• Section 1 added a box to check if the employee did or did not use a preparer or translator.
  • Section 2 added additional instructions to tell the employer to document information from the approved list of documents provided by the new hire.
  • Section 2 is more specific on the name of employer or authorized representative.
  • Other changes include:
    • Addition of prompts to ensure information is entered correctly.
    • The ability to enter multiple preparers and translators.
    • A dedicated area for including additional information rather than having to add additional information to the margins of the Form I-9.
    • A supplemental page for the preparer/translator if needed.
    • The revised Form I-9 should be easier to complete on a computer, including drop-down lists and calendars for filling in dates, on-screen instructions for each field, easy access to full instructions, and an option to clear the form and start over.

My recommendation is to print the new Form I-9, compare it to the one that expired in March, then destroy all copies of the Form I-9 with the March 31, 2016 expiration date and immediately start using the new Form I-9 with the August 31, 2019 expiration date.  This will ensure that you don’t lose track of the mandatory date of January 21, 2017 and put yourself at risk for penalties for using an expired Form I-9.

Leading HR sources indicate the new administration will most likely introduce legislation to make the E-Verify system mandatory for all employers, with a phase-in schedule based on the number of employees.   E-Verify (in my humble opinion) is the best tool out there for employers to show good faith compliance with the Immigration Reform and Control Act.  Complete, timely and accurate Form I-9’s, combined wiht the use of E-Verify, are both strong tools to help you stay in compliance.  As always, feel free to call us with any questions.  We are pleased to be able to refer you to a leading immigration attorney if you have legal questions about  compliance.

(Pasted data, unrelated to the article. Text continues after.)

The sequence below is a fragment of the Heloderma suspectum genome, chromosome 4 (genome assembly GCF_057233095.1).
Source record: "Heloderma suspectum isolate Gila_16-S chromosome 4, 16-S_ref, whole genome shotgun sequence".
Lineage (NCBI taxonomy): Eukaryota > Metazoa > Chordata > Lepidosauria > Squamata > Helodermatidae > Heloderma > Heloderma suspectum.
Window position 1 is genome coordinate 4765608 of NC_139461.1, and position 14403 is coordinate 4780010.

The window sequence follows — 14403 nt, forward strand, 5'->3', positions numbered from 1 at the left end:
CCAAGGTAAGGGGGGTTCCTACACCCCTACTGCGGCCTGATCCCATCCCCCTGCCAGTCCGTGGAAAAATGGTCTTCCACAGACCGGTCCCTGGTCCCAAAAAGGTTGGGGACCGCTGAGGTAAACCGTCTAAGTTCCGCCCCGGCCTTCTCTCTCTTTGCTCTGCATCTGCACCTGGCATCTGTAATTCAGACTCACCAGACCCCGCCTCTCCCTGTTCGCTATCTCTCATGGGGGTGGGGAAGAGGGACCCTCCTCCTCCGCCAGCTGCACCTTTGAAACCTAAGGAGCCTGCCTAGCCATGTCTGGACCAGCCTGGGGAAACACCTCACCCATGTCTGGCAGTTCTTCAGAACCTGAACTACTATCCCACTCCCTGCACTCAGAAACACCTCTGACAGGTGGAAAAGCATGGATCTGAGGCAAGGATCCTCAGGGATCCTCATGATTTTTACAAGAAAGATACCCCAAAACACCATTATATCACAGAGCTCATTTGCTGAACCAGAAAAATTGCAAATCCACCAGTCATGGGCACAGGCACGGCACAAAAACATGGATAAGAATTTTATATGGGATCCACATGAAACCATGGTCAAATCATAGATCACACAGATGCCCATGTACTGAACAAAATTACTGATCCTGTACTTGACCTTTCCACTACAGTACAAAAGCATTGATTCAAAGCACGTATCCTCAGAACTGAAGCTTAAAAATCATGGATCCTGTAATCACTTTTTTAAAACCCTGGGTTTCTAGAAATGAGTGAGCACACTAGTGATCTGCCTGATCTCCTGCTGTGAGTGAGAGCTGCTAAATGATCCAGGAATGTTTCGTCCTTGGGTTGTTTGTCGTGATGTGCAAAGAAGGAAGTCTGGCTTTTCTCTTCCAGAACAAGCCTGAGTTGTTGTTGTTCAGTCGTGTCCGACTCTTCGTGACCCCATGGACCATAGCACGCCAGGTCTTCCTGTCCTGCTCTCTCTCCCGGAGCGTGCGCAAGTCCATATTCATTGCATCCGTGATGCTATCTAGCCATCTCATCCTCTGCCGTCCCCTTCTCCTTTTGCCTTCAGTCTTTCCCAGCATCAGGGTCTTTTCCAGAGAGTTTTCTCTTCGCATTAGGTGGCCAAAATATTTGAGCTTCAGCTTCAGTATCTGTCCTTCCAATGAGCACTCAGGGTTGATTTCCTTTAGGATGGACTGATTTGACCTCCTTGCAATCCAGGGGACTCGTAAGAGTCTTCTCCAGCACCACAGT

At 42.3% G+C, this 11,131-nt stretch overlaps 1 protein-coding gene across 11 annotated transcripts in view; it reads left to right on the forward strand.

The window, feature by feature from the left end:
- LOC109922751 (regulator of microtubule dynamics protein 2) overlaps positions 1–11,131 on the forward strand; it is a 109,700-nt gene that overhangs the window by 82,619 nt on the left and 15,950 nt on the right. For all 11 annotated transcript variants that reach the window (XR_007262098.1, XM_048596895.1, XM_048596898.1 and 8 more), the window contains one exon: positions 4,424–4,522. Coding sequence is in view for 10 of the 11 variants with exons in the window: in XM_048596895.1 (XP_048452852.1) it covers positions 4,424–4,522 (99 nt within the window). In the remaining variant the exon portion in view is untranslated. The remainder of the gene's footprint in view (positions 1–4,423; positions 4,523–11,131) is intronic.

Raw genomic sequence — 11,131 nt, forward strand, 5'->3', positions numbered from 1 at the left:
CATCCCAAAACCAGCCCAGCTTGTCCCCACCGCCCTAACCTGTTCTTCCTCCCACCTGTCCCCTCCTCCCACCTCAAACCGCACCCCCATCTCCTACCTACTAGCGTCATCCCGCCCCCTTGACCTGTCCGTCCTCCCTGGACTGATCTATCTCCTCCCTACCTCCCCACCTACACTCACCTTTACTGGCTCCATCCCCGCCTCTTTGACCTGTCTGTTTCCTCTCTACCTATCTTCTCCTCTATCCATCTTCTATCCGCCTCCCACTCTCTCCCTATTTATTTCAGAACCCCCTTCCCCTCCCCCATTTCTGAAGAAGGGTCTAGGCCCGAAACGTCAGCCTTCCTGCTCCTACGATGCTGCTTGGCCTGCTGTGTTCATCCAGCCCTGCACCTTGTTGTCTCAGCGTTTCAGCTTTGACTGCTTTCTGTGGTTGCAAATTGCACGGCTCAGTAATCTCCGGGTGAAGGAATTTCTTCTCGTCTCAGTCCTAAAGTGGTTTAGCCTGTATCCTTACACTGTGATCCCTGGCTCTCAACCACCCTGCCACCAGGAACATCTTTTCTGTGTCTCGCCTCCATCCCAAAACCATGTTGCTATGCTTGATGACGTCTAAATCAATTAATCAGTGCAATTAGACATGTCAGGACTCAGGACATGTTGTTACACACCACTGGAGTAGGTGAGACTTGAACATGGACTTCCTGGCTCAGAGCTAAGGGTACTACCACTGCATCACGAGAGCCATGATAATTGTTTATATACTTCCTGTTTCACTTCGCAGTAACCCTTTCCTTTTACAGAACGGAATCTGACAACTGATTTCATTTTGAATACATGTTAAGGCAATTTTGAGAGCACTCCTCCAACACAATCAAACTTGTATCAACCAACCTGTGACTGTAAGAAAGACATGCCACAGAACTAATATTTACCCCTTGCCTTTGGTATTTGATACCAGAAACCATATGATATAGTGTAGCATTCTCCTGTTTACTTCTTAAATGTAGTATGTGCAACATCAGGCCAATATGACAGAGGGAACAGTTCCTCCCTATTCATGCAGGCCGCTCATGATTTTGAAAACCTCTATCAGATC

Posted in HR Alert by nfrazier. Comments Off on Revised Form I-9 Must Be Used No Later Than January 22, 2017

Federal Court Injunction on Proposed Overtime Rules

HR Bulletin   Updated December 1, 2016


A federal judge in Texas  issued an injunction late this afternoon that blocks the implementation of the Department of Labor’s new federal overtime rules.  “A preliminary injunction preserves the status quo while the court determines the department’s authority to make the final rule as well as the final rule’s validity.” said Judge Amos Mazzant of the U.S. District Court for the Eastern District of Texas.  Judge Mazzant was appointed to the bench by President Obama.

The emergency motion for a preliminary injunction was filed in October by 21 states, and consolidated with another lawsuit filed by the U.S. Chamber of Commerce.  The suits claimed that the DOL exceeded its authority by raising the salary threshold too high and by providing for automatic adjustments to the threshold every three years.

What does this mean to each of you as business owners?  I think we just have to take a deep breath and see what evolves from this ruling. Obviously it puts the December 1 implementation on hold.   The Department of Labor announced today (12/1/16) that they are appealing this motion, so expect a long, drawn out process.  In the meantime, continue to comply with the Fair Labor Standards Act and the current rules for overtime. The December 1 proposed changes are now on hold until the court’s rule otherwise.   More information will be forthcoming in the near term and we will keep you informed as we learn more.

Update: It is likely that no court action will take place before the new administration is sworn in on Friday, January 20.  Our best guess is the current proposed revisions will be discarded and a phased in approach to the salary test for Exempt and Nonexempt employees will evolve over the first six months of the new administration.  1/15/17



Posted in Uncategorized by nfrazier. Comments Off on Federal Court Injunction on Proposed Overtime Rules